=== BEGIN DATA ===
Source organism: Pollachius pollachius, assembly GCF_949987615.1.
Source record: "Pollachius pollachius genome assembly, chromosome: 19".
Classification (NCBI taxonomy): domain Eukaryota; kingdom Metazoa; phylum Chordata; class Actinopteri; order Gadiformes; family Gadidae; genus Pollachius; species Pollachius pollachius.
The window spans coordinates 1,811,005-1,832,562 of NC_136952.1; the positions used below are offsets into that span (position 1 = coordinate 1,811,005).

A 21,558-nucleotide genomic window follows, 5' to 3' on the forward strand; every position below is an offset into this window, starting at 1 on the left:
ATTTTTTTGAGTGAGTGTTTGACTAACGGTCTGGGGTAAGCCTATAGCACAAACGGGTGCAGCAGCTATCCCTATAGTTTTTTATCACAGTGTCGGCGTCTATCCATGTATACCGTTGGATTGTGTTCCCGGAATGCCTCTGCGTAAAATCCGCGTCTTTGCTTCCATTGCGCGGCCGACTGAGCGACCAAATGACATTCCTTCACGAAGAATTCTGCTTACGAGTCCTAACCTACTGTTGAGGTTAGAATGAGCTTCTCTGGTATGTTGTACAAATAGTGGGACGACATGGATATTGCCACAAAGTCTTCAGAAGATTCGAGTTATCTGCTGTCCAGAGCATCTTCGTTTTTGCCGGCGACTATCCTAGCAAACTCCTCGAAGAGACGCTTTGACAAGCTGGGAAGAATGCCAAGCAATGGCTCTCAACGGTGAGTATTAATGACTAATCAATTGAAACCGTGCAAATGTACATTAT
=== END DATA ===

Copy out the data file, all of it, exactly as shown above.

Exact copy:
Source organism: Pollachius pollachius, assembly GCF_949987615.1.
Source record: "Pollachius pollachius genome assembly, chromosome: 19".
Classification (NCBI taxonomy): domain Eukaryota; kingdom Metazoa; phylum Chordata; class Actinopteri; order Gadiformes; family Gadidae; genus Pollachius; species Pollachius pollachius.
The window spans coordinates 1,811,005-1,832,562 of NC_136952.1; the positions used below are offsets into that span (position 1 = coordinate 1,811,005).

A 21,558-nucleotide genomic window follows, 5' to 3' on the forward strand; every position below is an offset into this window, starting at 1 on the left:
ATTTTTTTGAGTGAGTGTTTGACTAACGGTCTGGGGTAAGCCTATAGCACAAACGGGTGCAGCAGCTATCCCTATAGTTTTTTATCACAGTGTCGGCGTCTATCCATGTATACCGTTGGATTGTGTTCCCGGAATGCCTCTGCGTAAAATCCGCGTCTTTGCTTCCATTGCGCGGCCGACTGAGCGACCAAATGACATTCCTTCACGAAGAATTCTGCTTACGAGTCCTAACCTACTGTTGAGGTTAGAATGAGCTTCTCTGGTATGTTGTACAAATAGTGGGACGACATGGATATTGCCACAAAGTCTTCAGAAGATTCGAGTTATCTGCTGTCCAGAGCATCTTCGTTTTTGCCGGCGACTATCCTAGCAAACTCCTCGAAGAGACGCTTTGACAAGCTGGGAAGAATGCCAAGCAATGGCTCTCAACGGTGAGTATTAATGACTAATCAATTGAAACCGTGCAAATGTACATTAT